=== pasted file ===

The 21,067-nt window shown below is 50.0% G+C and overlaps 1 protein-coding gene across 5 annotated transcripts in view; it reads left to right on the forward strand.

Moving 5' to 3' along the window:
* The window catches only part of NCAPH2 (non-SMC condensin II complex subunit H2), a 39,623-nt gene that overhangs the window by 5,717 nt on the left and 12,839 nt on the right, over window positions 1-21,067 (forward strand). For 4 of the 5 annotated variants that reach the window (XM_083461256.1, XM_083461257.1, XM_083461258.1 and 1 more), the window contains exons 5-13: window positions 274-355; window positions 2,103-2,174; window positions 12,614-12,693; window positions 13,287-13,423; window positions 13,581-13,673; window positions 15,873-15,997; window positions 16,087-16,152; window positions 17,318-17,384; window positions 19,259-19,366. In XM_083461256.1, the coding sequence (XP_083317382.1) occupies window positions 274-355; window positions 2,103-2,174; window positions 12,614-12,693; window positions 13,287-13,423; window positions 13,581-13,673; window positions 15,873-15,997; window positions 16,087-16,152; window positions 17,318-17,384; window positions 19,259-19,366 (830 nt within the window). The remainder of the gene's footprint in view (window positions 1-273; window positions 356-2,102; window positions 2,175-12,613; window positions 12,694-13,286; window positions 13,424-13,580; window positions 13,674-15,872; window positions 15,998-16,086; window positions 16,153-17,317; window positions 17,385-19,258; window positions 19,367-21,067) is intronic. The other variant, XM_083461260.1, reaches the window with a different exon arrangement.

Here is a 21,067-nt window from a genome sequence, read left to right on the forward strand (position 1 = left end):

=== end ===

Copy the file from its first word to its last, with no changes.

The 21,067-nt window shown below is 50.0% G+C and overlaps 1 protein-coding gene across 5 annotated transcripts in view; it reads left to right on the forward strand.

Moving 5' to 3' along the window:
* The window catches only part of NCAPH2 (non-SMC condensin II complex subunit H2), a 39,623-nt gene that overhangs the window by 5,717 nt on the left and 12,839 nt on the right, over window positions 1-21,067 (forward strand). For 4 of the 5 annotated variants that reach the window (XM_083461256.1, XM_083461257.1, XM_083461258.1 and 1 more), the window contains exons 5-13: window positions 274-355; window positions 2,103-2,174; window positions 12,614-12,693; window positions 13,287-13,423; window positions 13,581-13,673; window positions 15,873-15,997; window positions 16,087-16,152; window positions 17,318-17,384; window positions 19,259-19,366. In XM_083461256.1, the coding sequence (XP_083317382.1) occupies window positions 274-355; window positions 2,103-2,174; window positions 12,614-12,693; window positions 13,287-13,423; window positions 13,581-13,673; window positions 15,873-15,997; window positions 16,087-16,152; window positions 17,318-17,384; window positions 19,259-19,366 (830 nt within the window). The remainder of the gene's footprint in view (window positions 1-273; window positions 356-2,102; window positions 2,175-12,613; window positions 12,694-13,286; window positions 13,424-13,580; window positions 13,674-15,872; window positions 15,998-16,086; window positions 16,153-17,317; window positions 17,385-19,258; window positions 19,367-21,067) is intronic. The other variant, XM_083461260.1, reaches the window with a different exon arrangement.

Here is a 21,067-nt window from a genome sequence, read left to right on the forward strand (position 1 = left end):